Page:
With regard to the politics back home, Modi said: “If we talk of the south, there are different political parties and these parties need to come together as a united force, but until now they have not. It would have been best if they had sat down and come up with one agenda, then if we voted for separation we would know where we stand.”

As for Abyei, the disputed, oil-rich area at the centre of the contentious and never-ending border demarcation process, Modi says, “If they don’t reach an agreement for Abyei, and there is war, it is the common man who will pay the price, no politician will die there.”

He continued: “If given the freedom to express his desire the common person will vote for peace, but it is the politicians in Sudan who are dictating what will happen. The Sudanese People’s Liberation Movement (SPLM) dominates the south as much as the National Congress Party (NCP) dominates the north.”

And while differences in Sudan are often portrayed as marked by an Arab-Muslim dominated north and a largely Christian south, Modi says: “The issue is purely about power sharing and wealth sharing. What is taking place has nothing to do with religion, religion is a cover up issue.”

He continued, “People are divided - you either vote for separation or you vote for unity. Today, as southerners in the north our main concern is if the outcome of the referendum is unity, then there will probably be a reaction in the south and they might attack northerners there. And if northerners are attacked in the south there will be revenge attacks in the north.” The reverse scenario could play out if the vote is for separation.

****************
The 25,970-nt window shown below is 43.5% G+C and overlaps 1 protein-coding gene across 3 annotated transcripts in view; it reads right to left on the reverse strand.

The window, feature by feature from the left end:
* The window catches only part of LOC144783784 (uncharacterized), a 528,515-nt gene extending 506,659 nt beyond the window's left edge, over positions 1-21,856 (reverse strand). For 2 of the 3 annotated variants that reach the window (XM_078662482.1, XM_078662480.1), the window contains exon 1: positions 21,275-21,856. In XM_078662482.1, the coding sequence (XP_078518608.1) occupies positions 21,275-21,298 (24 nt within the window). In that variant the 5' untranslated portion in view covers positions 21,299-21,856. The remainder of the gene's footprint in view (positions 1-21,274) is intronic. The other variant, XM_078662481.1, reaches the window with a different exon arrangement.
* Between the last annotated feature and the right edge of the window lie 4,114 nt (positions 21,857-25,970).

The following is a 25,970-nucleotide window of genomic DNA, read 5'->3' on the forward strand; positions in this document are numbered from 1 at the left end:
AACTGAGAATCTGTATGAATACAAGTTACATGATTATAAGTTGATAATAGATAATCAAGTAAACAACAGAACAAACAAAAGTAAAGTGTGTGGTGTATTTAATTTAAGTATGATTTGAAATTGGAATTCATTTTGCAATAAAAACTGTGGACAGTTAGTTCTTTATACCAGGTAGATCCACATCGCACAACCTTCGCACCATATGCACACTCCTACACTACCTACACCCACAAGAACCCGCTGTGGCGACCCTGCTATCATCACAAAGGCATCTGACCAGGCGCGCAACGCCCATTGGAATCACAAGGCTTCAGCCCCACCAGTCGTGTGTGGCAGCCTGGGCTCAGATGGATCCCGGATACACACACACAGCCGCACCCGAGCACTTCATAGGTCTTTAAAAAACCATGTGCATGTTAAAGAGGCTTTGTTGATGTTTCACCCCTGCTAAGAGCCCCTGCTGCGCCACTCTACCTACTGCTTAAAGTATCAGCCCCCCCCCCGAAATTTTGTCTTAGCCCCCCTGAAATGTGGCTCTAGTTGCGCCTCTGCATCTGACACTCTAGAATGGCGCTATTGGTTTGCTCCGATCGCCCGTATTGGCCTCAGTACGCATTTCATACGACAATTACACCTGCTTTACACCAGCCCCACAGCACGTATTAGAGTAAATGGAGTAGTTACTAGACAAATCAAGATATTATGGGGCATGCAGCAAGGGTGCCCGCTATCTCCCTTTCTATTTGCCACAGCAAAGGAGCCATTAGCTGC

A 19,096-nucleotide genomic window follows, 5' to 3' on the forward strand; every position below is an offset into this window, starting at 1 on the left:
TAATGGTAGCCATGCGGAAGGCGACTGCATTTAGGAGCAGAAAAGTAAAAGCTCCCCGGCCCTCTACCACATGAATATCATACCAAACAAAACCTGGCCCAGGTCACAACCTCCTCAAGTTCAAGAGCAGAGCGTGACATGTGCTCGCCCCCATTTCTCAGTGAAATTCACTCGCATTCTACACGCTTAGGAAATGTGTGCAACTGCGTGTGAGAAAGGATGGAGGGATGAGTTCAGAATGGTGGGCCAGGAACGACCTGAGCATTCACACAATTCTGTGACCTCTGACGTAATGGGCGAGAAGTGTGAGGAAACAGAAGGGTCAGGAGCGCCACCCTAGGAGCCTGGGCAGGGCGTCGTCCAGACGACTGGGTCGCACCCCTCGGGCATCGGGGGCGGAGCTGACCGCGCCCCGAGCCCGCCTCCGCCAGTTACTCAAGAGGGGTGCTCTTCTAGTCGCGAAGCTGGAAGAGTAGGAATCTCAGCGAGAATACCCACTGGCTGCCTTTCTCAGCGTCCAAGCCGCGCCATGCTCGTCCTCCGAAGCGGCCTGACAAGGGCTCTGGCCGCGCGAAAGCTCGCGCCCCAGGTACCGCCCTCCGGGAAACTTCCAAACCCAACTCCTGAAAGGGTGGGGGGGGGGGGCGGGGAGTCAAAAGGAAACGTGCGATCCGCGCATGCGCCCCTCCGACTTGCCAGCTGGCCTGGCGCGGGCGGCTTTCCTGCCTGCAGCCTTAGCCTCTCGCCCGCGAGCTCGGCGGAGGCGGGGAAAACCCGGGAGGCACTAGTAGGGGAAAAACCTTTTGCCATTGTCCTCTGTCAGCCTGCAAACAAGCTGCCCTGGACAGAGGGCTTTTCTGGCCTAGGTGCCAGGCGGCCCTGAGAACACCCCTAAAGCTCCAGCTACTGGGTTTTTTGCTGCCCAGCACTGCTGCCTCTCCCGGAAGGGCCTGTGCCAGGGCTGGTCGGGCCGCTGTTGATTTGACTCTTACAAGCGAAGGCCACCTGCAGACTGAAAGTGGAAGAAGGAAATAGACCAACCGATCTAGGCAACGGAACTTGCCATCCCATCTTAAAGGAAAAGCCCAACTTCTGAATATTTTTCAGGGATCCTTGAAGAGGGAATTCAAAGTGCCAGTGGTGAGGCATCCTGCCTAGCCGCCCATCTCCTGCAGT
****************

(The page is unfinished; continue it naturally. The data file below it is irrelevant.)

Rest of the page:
Modi said: “While I am not part of these problems, how do I defend myself in the street? I cannot say I am not part of this or that. So, I will send my family to Juba because that is probably the safest place for them, and in a worst-case scenario there may not be any flights south. Meanwhile I will continue to work here, and wait.

The way I see it, people have fought for twenty years but the peace agreement is only five years old, so, it is premature for southerners to claim we want to separate, especially given the time frame and all the complexities.

But now we are left with only two months, and politicians on both sides have not convinced the public that they have taken enough steps to ensure this process takes place as best as possible. Now, the most important thing is for the parties to resolve the Abyei issue and ensure the smooth running of the referendum. They need to sit down and come up with an agreement.

Whatever the outcome of the referendum it should be peaceful. We are all like brothers, we were born into one family, and even when we move to different houses - at the end of the day we are still brothers.


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  • 8 November 2010 10:16, by AAMA

    Dear Southern brother,

    I don’t know why your fellow southerners are not sharing with you your concerns while they are commenting everywhere in this forum.